And furthermore I hope they don’t join forces for their own sakes. Does the BWL tandem want Championships that are easy to come by? Does it really mean anything if they’re not fought for, if they’re hardly earned? Once you start taking winning championships as a given, what significance do those championships have? They amount to nothing more than a number. With Lebron and Bosh never having won a championship, and with Wade fighting tooth and nail for his, I don’t think any one of them would want the playoffs to simply amount to “another” ring.

But why the super-team idea would be bad for the league isn’t exactly the point of this entry and why it wouldn’t be in the best interests of the players involved, specifically Lebron, are related elsewhere (See Michael Rosenberg’s great column on why the super-team concept would be disaster for Lebron’s career by clicking here). No, the point of this entry is to observe this situation through a non-sports prism. This IS a unique situation in sports, certainly in the history of free agency in the NBA, NFL, and MLB, but it is not a unique situation in general. In fact, it is so common that there have been laws passed in the to confront this very issue over the course of the past hundred years.

I am no economist, but still, it was almost impossible to ponder this super-team and not think of the same economic situation that exists in the world of business. The words “collusion,” “anti-trust acts,” “monopoly,” and “barrier to entry” rush to mind. But, rather than dwell on the intricacies of things like cooperative monopolies, suffice it to say that laws exist in the US to prevent companies from doing what Lebron, D-Wade, and Bosh are reportedly considering. That is, agree to fix the system for their own benefit at the price of everyone else. In this situation, a few corporations agree to fix-prices, or have several small operations apparently running separately and competing with each other while actually being owned and operated from a larger entity, or simply coming together to force out all other competition and collectively reap a larger reward at the expense of small businesses. While each of these scenarios are different, they all share a few powerful actors basically strong-arming the system and purposefully marginalizing competition.

Now that sounds a whole lot worse than merely acting in your best interests, in these cases the two are are the same. Companies marginalizing competition BECAUSE it is in their own best interests. Team BWL would essentially be doing the same thing, coming together to create a monopoly in the League for their own benefit at the expense of the rest of the League.

Now, Wade, Bosh, and Lebron are not corporations, they are individuals, but if you take away the identity and simply view them by their incomes they are, from a financial standpoint, essentially the same as multi-million dollar companies. Just because power is consolidated in one person rather than throughout the company, are they really so different?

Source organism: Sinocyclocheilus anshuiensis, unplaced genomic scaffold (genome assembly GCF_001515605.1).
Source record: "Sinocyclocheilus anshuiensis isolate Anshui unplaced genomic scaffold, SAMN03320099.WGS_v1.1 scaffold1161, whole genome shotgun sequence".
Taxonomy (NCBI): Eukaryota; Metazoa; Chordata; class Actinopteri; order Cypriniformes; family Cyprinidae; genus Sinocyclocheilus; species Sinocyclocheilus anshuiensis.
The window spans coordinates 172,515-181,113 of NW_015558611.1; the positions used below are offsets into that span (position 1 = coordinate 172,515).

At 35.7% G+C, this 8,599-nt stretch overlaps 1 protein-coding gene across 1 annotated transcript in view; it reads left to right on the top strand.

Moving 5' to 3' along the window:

The US government has laws to prevent this kind of thing from happening. Collusion is illegal, Teddy Roosevelt was known as “the Trust-Buster” for a reason, and Intel was sued not so long ago for marginalizing competition in order to instate itself as a monopoly. There are countless examples that stretch back as far as modern industry does.

But this is not an economics blog entry, it’s a sports entry. So, where does this all lead? Am I suggesting the league make it illegal for players to team up in the way Bosh, Wade, and Lebron may do? No, of course not. That feels just as wrong as them actually going through with it. After all, companies can also merge together for their own collective benefit, just never to the degree where it would spell doom for the rest of an industry.

There are so many reasons why all of us fans should be hoping against this superstar alliance, and why the alliance wouldn’t be nearly as much in the interests of the players involved as they might perceive, but what I’m really saying is that we should look at how to confront the present by looking at the past. There is a consensus, developed over at least a hundred and fifty years of economic history that this kind of thing shouldn’t happen in business and steps have been taken accordingly to prevent it. I hope Bosh, Wade, and Lebron take a lesson from history and decide not to make us confront the ramifications of this NBA-like collusion because history has already shown us how it plays out and in the end, no one is happy about it.

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One Response to Ethics of the free-agent Super Team